Under the older laws of insolvency, the High Court played the role of being the main forum for settlement of claims. The High Courts have demonstrated high rates of pendency. For example, the Official Liquidator in the Bombay High Court reported that out of 1464 cases pending before the court, 739 have been pending for more than ten years. The IBC has been formulated as a complete code for insolvency laws with specified tribunals and an administrative machinery for its enforcement. To resolve the insolvent and bankrupt PSEs in a time-bound manner will facilitate and may help expedite the process of disinvestment by the government by using the Insolvency and Bankruptcy Code and can have implications for the policy concerning restructuring and closure of PSEs.

Companies like chit funds or any other funds raising company included in the IBC?

Basically, chit funds are legal majority in the states and Ut’s in India. Since they are covered in the Companies act, they shall be applicable to this code. However, committee system is not yet recognised in India and is illegal and if a person makes a default in the payment of the debt, then he/she will not be applicable in this code.

Are NBFC included in the IBC?

The code has refrained from using the term ‘Non-Banking Financial Companies’ (hereafter referred to as NBFC’s) and as such it is imperative to identify whether NBFC’s fall within the purview of financial service provider. Although, the new rules have introduced a regulator driven framework as against the creditor driven framework introduced for the CIRP of other companies. An insolvency application can only be initiated against NBFCs on an application by the Reserve Bank of India (RBI) before the NCLT. The large database of credit information held by the RBI on different NBFCs reduces the possibility of frivolous applications being made. The CIRP will be initiated following an informed decision taken by a regulatory authority. Moreover, the RBI will be conscious of the various forms of public money and securitized assets and will therefore be in a position to determine financial and legal implications. The applicability of the IBC to NBFCs is a welcome effort from the legislature, and the new rules have increased the role and responsibilities of the RBI in conducting a CIRP of an NBFC. However, if clarifications are not forthcoming as to the procedures that will govern the insolvency process for NBFCs, the probability of a successful implementation of this structure will be low. The new rules are an interim measure only and a detailed specialized framework dealing with financial resolution of FSPs is awaited. The framework is unclear, leading to the possibility of a fragmented, biased and unsatisfactory outcome.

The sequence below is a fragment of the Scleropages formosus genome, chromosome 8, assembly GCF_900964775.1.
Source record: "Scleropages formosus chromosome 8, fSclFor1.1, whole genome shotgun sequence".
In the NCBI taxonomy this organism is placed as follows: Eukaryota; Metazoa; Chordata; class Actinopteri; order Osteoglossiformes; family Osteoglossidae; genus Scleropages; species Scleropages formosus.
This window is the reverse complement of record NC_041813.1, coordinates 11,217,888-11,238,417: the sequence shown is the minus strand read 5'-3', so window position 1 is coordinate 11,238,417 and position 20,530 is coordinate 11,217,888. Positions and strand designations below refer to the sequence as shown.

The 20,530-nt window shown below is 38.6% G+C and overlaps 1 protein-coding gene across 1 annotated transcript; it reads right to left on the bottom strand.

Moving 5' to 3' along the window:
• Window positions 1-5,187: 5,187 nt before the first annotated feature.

It has caused an overall slowdown in the process of resolution. The creditors may realise Rs 60,000 crore in the current fiscal through successful resolution plans under the IBC. If we compare this figure with the year 2019-20(Rs. 1,00,000 crores), resulting in the decline of around 40 per cent. Because of the increased number of fresh insolvency proceedings, the number of benches should be increased and vacancies should be filled as soon as possible so that there should not be any problem in solving insolvencies.